Do Not Track is a browser feature that prompts a Web application or site to opt out of a user’s crawl.

What is tracking?

“Tracking refers to the way content providers, advertisers, and others learn about how you interact with sites. They can monitor the pages you visit, the links you click on, and the products you buy or evaluate. This helps these sites offer personalized content such as ads or recommendations, but it also means that their online activity is being collected and often shared with other companies.”

Do Not Track: does anti-tracing really work?

DNT was proposed in 2009 by researchers Christopher Soghoian, Sid Stamm and Dan Kaminsky. Workgroup efforts to standardize “Do not Track” by W3C have not exceeded the recommendation stage and ended because of insufficient deployment and support. Understand how it works, or should work.

History of Do Not Track (DNT)

It all began in 2007 when consumer groups in the United States asked the US Federal Trade Commission for a list of online advertising tracking. The proposal would require advertisers to submit their information to the FTC, which would list the domain names used by these companies with tracking cookies.

In 2009, when the project took shape, Stamm was a privacy engineer at Mozilla (Firefox developer), while Soghoian started working at the FTC. A year later, in 2010, the FTC issued a privacy report calling for a “Do Not Track” system that would allow people to prevent their activities from being monitored.

The Trick of Microsoft

A week later, Microsoft went ahead and announced that its browser would include support for Trace Protection Lists, which block the tracking of cookies using blacklists provided by third parties. In January 2011, Mozilla announced that Firefox would soon provide a “Do Not Track” solution via header, Microsoft Internet Explorer, Safari, Opera and Google Chrome added.

Microsoft has decided to enable Do Not Track by default in Internet Explorer 10. This is not allowed by the World Wide Web Consortium (W3C), the main Web standardization organization. Do Not Track specifications are very clear when they say that the configuration should be disabled by default and must reflect the user’s choice, not an institution, vendor, or limitation imposed by the network.

Hence, a patch released by Apache co-founder Roy Fielding added a code that detected whether the user was browsing IE 10 and disabling the DNT header, allowing sites using the open source web server to continue collecting data. The inconvenience: Microsoft users could not trigger it.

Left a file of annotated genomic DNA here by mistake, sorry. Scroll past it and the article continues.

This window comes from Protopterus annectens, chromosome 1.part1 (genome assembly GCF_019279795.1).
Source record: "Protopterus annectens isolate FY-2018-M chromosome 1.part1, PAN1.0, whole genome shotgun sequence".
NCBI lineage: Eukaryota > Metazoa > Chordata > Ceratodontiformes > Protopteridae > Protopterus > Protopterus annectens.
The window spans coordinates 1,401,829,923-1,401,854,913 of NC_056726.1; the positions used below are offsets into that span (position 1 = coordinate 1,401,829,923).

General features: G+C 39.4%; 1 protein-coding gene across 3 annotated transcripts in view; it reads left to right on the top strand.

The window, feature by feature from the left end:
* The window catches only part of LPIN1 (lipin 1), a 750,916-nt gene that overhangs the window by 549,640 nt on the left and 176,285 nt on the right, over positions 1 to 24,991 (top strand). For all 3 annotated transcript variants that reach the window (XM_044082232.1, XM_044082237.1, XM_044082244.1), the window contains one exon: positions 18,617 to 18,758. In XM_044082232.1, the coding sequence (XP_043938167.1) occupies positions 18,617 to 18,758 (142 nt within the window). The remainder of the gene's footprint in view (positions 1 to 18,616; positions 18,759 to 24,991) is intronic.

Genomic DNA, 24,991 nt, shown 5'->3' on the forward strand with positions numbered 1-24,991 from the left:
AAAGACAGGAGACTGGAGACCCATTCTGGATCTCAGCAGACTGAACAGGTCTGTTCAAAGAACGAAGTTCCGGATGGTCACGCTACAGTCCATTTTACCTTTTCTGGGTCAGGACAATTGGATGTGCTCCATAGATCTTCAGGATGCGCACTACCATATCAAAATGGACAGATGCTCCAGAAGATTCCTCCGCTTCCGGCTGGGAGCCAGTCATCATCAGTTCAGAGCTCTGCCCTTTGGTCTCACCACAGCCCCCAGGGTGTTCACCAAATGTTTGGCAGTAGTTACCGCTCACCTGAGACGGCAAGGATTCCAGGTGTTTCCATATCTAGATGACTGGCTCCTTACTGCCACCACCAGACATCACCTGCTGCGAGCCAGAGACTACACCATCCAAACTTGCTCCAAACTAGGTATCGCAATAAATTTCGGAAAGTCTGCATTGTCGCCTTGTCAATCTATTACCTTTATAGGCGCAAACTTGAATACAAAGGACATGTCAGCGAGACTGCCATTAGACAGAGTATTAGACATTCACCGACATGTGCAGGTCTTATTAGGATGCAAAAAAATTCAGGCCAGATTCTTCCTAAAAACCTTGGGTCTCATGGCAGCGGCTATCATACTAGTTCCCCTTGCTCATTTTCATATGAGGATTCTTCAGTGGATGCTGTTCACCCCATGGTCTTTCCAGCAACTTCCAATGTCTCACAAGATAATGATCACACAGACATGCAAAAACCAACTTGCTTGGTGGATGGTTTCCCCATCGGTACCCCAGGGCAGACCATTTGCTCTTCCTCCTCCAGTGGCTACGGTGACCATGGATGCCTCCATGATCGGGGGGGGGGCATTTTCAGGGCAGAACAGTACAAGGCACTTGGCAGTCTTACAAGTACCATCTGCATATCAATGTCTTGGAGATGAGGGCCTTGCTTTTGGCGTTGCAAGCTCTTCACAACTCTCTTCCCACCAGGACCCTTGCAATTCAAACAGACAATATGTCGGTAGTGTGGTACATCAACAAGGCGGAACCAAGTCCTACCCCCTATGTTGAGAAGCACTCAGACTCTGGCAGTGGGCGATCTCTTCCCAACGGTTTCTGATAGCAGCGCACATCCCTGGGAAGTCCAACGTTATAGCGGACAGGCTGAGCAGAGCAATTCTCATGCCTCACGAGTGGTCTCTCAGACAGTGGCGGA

By 2015, Microsoft decided that starting with Windows 10, it would meet the specification and no longer enable Do Not Track as part of the default settings, but would provide customers with information on how to enable the feature in browser settings.

With confusing history, there are those who believe that Microsoft only made the problem worse by enabling it by default in Internet Explorer 10, causing more sites to ignore it.

Well, we activated it.

How Do Not Track Works

When you browse the web on computers or smartphones, you can REQUEST that sites do not collect or track your browsing data. Keep that word well: request it. The option is disabled by default and you can enable it in the settings.

Activated, am I free? No, You are not.

What happens to your data depends on how a site responds to your REQUEST. Many sites will still collect and use your browsing data to improve security, generate reporting statistics, and deliver content, services, announcements, and recommendations. There are no legal or technological requirements for the use of DNT.

Sites and advertisers can honor or ignore your requests. Most Web sites and services, including Google’s and Microsoft’s own, do not change their behavior when they receive a “No Crawl” request from their visitors.

The vast majority of sites ignored the DNT. That never really changed. There was no penalty for ignoring the request and little reason to honor it. Nobody cares.

This is particularly funny because Microsoft itself has never obeyed the DNT, justifying that “as there is still no understanding how to interpret the DNT signal, its services do not currently respond to the DNT signals of the browsers.”

Work related to the DNT standard ended on January 17, 2019. With the default abandoned by the first browser (Safari), other manufacturers should follow.

This is bad? Don’t.

What will replace Do Not Track

The option acted as a placebo and deceived people. It is past time to get rid of it and take other measures. It is not expected, however, that there is a “common understanding” in the industry. Instead, the crawlers are proactively blocked.

The Safari, Apple, includes “Intelligent Tracking Protection”, which prevents the sites you visit not follow directly. The Firefox included a third-party cookie blocking feature that you can activate to block a tracking list of sites in accordance with his will, including shops, social networks, etc.

Browsers did not provide details on which sites comply with Do Not Track requests. But there are plugins, such as the Cookie Inspector that reveal, in a dedicated cookie tab on the developer tools which ones haunt you.


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